Conflict #14 – Power and Status

If you’ve watched “A Christmas Story”, the movie about Ralphie’s dream of owning a wondrous air rifle, remember the scene in which Ralphie beats up the bully, Farkas. Hold that thought for a minute.

Even solid relationships experience conflict. We are forced to respond; and our response will depend partly on how we see ourselves, compared to the other person/people in the conflict. One way we see ourselves is through the lens of power and status: one person is on top, the other is on the bottom. Based on how you see yourself, compared to others … how do you respond? Fight? Run away? Crack jokes? Negotiate?

Now, back to Ralphie and Farkas, the bully. Ralphie didn’t like conflict, and he was afraid of Farkas, because Farkas appeared stronger and liked hitting Ralphie. The thing is, Ralphie didn’t realize that bullies don’t like fighting; they like to dominate. There’s a big difference. Ralphie, all of a sudden, realized he had power, he fought back hard, and won.

Until we realize we have power, we can’t cope effectively with conflict. 
Fear controls us, and if that happens often enough, we might see ourselves as ‘losers’. We could strive to increase our power and status in order to ‘win’. That would be one approach. It might work in a way. And it would perpetuate the idea of conflict as a win-lose deal.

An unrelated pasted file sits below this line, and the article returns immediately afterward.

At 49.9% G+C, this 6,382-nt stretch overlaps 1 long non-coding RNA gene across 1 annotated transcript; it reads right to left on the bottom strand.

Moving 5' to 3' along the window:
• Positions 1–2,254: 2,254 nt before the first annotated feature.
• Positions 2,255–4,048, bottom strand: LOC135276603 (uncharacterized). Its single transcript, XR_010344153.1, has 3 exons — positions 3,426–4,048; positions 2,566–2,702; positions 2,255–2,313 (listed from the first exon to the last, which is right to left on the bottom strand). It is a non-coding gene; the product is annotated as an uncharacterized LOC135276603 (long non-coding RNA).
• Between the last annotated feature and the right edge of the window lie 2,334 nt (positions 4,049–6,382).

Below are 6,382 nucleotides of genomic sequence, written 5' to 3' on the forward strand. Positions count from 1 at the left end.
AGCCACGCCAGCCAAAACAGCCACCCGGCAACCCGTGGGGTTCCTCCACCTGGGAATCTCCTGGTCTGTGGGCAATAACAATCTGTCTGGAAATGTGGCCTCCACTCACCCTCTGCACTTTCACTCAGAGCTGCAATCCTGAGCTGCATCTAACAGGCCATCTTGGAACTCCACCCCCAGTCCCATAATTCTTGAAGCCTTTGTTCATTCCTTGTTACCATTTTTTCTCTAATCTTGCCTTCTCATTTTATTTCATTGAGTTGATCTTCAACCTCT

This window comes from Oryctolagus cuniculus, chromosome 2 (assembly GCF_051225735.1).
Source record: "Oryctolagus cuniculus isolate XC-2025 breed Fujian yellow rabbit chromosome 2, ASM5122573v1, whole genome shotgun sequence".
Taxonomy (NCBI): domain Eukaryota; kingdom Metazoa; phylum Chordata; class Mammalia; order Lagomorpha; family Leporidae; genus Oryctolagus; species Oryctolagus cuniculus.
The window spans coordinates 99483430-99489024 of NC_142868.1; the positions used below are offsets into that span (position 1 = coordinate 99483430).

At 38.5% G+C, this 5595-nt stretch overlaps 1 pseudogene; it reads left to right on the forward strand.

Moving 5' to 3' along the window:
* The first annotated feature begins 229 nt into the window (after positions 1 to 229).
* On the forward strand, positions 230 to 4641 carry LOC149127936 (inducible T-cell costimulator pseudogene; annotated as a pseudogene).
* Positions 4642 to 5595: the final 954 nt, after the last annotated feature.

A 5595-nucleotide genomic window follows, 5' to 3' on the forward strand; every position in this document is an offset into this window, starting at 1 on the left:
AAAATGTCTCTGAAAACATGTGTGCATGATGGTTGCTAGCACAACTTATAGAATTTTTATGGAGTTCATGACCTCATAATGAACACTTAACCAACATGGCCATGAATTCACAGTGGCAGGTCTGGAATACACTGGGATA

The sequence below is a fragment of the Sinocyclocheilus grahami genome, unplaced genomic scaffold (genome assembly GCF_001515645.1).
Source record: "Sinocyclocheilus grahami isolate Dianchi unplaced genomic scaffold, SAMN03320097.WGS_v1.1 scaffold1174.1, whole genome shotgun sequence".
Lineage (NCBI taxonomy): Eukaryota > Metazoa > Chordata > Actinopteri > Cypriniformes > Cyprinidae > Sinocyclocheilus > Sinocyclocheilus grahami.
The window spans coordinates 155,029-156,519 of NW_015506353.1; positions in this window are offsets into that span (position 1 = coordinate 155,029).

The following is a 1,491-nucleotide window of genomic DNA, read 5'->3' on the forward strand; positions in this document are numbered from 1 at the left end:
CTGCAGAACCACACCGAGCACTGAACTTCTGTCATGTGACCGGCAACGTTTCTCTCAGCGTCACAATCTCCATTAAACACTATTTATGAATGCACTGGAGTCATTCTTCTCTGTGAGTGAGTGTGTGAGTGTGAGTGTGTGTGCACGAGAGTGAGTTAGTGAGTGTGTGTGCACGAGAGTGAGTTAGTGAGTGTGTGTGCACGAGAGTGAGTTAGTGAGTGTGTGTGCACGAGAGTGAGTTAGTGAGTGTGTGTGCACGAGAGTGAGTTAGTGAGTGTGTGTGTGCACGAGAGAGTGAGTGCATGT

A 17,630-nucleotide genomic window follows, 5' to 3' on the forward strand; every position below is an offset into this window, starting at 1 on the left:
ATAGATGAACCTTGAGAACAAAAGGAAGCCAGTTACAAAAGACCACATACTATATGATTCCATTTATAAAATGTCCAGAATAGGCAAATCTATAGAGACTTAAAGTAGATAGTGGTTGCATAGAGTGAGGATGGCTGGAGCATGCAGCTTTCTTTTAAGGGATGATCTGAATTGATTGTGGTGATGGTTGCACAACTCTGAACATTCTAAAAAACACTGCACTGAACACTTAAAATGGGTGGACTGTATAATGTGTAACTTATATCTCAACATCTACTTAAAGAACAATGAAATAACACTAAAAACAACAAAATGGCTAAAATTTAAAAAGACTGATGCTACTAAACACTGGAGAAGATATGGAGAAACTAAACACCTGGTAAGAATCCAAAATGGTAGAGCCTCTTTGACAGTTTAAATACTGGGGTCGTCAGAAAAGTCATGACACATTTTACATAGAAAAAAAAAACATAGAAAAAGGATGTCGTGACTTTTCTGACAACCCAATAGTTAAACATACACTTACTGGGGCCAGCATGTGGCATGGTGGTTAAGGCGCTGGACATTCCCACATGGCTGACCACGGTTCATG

But wait a minute. Must we see conflict that way? Or could we aim for a win-win? How could that happen? The answer might lie in the way we think of conflict in general.

What if you could see conflict as a chance – in partnership with the other person – to create a solution, instead of a ‘top dog and bottom dog’ contest? If you believe you and the other person are equal in status, simply as human beings (not necessarily in your titles or pay grades), will that help you feel more confident about it?

Even if you can’t quite feel equal to the other person … could there be a way to work through conflict effectively?

There is such a way. I’ve been coaching conflict resolution since 2004. If you’d like to know more, call 219-309-3928 for a no-cost consultation. It would be an honor to be of service.

Thanks for reading!